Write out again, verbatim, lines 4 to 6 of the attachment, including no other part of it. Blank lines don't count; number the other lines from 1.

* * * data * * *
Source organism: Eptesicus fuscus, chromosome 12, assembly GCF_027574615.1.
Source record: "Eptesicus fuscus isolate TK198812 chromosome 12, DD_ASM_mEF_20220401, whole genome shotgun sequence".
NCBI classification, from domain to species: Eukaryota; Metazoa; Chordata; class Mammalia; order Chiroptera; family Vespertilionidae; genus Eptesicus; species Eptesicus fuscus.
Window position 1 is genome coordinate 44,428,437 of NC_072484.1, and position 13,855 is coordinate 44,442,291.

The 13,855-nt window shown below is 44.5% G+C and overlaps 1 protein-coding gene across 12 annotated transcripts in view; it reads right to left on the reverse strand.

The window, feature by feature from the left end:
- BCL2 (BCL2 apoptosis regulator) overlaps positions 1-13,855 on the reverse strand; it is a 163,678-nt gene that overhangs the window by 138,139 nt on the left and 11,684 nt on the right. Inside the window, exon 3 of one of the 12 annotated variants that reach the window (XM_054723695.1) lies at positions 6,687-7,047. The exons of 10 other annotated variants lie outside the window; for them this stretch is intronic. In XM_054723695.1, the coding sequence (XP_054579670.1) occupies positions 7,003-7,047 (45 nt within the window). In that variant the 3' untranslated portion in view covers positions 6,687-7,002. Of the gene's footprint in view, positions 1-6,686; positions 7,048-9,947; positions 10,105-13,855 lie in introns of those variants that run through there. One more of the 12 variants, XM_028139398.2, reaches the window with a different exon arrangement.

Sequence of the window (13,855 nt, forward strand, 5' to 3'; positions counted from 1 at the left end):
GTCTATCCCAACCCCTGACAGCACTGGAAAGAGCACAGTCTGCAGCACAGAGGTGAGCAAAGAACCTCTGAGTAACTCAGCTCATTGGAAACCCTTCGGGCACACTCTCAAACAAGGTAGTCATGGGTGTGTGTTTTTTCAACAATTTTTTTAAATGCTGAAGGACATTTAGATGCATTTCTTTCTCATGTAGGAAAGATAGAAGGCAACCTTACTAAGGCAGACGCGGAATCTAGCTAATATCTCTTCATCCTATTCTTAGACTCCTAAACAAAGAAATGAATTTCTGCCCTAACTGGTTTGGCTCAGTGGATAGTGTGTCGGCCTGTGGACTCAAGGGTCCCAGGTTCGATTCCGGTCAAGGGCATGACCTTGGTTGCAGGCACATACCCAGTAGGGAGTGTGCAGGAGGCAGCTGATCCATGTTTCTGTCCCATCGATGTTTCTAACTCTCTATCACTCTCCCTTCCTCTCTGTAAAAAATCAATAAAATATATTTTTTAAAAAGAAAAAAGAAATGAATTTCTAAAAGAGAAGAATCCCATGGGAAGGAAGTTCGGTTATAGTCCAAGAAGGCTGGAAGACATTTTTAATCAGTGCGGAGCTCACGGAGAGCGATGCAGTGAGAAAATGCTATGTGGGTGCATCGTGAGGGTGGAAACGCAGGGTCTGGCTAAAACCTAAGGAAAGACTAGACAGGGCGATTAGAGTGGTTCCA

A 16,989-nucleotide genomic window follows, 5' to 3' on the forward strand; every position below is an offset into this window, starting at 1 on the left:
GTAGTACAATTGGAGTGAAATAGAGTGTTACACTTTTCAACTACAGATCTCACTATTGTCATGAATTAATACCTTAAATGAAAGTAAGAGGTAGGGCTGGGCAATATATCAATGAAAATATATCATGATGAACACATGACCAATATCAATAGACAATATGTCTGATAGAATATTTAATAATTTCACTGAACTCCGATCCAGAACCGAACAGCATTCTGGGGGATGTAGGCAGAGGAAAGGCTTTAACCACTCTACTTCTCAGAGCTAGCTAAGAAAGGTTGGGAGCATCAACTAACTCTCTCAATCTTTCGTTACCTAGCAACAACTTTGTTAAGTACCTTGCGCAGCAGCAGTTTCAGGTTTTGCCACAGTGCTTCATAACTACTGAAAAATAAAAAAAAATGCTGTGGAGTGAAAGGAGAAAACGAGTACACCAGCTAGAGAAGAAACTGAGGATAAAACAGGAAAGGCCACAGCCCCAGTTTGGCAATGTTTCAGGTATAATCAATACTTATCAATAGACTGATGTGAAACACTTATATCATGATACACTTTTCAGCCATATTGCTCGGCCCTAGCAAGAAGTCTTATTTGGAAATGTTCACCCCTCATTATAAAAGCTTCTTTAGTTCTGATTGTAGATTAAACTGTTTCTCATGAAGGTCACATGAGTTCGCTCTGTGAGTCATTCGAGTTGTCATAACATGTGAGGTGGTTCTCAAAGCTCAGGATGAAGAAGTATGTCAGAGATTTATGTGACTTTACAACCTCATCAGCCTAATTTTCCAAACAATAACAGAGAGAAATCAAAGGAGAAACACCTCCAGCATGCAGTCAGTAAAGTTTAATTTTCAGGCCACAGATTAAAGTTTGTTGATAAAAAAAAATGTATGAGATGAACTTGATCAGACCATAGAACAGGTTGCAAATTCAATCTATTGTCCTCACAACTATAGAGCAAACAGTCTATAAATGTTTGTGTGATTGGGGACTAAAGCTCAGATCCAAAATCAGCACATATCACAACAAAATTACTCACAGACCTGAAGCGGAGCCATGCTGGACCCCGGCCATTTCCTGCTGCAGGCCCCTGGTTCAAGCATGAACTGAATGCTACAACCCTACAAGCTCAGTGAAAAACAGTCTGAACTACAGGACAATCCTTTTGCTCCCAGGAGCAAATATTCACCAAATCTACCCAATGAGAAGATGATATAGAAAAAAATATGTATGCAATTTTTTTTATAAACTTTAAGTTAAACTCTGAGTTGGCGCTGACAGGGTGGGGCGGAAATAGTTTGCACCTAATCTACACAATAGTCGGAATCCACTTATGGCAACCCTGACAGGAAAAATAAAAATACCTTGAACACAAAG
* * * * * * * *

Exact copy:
Window position 1 is genome coordinate 44,428,437 of NC_072484.1, and position 13,855 is coordinate 44,442,291.

The 13,855-nt window shown below is 44.5% G+C and overlaps 1 protein-coding gene across 12 annotated transcripts in view; it reads right to left on the reverse strand.

The window, feature by feature from the left end: